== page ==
Well, we have come through the winter. Soon the campus will be a glorious sight. Under the current administration the physical plant received major attention. There are new buildings; some old buildings have been renovated; new construction is in progress throughout--all well designed and in good taste. A class act! The flowers will soon bloom in their colorful splendor. Our students in all their existing diversity will cheerfully celebrate the rites of spring. A happy picture indeed!
Underneath the picture, however, the fabric of the canvas is deteriorating. Since the previous administration, the faculty has been progressively degraded by a persistent, creeping regimentation. Some examples almost at random include compulsory form filling. (We now have to certify annually that we do not violate University norms.) Secretarial services are now limited to administrators. Student evaluations are now single-mindedly applied. The Faculty Club, once the haven of faculty social and intellectual interaction, has been reduced to something akin to a Horn and Hardart operation.
Even more serious is the systematic exclusion of the faculty from the governance of the University. First, faculty meetings were trivialized, stuffed full of "reports" by administrators who preempted any possible discussion of fundamental policy issues. Indeed at one point the Dean of the School of Arts and Sciences asked the assembled faculty to choose the preferred design for a logo on the SAS teeshirts! Under President Meyerson the plenary meetings of the Faculty Senate were frequent and well attended. During the term of his successor their number was reduced to one a year with hardly any faculty present; then even the single annual meeting was abolished. Following this pattern SAS meetings were reduced from four to three a year.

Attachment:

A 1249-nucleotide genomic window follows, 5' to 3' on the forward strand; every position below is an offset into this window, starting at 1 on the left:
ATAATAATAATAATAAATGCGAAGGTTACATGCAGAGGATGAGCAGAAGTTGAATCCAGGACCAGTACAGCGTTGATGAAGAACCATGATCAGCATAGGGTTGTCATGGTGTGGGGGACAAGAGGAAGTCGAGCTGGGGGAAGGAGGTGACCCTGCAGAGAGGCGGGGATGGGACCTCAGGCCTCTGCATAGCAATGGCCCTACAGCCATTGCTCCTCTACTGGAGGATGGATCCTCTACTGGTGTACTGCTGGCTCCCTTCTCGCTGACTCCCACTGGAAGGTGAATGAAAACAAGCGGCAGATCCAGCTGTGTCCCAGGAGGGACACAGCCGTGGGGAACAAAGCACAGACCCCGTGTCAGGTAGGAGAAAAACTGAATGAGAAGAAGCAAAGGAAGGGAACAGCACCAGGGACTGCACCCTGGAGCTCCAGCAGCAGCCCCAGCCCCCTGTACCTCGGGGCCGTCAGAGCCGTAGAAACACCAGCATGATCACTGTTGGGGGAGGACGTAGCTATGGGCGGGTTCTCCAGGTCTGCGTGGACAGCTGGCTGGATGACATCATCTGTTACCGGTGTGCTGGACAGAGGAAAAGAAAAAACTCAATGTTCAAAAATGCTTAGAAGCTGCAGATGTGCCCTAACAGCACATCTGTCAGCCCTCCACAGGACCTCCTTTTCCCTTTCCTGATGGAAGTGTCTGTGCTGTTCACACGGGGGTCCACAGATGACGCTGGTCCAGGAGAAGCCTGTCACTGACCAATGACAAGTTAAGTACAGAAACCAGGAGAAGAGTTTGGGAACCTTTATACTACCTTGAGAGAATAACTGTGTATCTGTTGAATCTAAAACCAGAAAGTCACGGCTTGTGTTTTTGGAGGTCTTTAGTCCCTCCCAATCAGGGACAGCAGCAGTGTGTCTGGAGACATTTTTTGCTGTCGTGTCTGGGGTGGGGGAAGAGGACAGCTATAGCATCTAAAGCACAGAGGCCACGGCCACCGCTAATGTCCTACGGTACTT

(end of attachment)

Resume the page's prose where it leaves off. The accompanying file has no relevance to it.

Meanwhile when committees were set up, they were rarely based on academic qualifications. More often the well-known political principle was the guide: "Never appoint a committee whose deliberations and recommendations you cannot control." Manipulation was reinforced by favors distributed as patronage. The previous administration introduced the most blatant example of this. Term chairs were awarded by administrators bypassing the traditional process of selection by senior members of the faculty. Just in case anyone missed the message, the former Dean of SAS explained that while term chairs may be renewable, whether they actually will be renewed will depend on an administrative decision.
Faced with this deplorable reality, we hear the refrain: "It's all the faculty's fault; they just do not show interest. They were the ones who voted to reduce the number of Senate meetings, and they were the ones who voted to eliminate them altogether." Which is true but misses the point. For it is the administrators' tone that discourages faculty members. It used to be an essential qualification for university administrators to be committed to academic values and to stimulate and encourage faculty involvement and participation.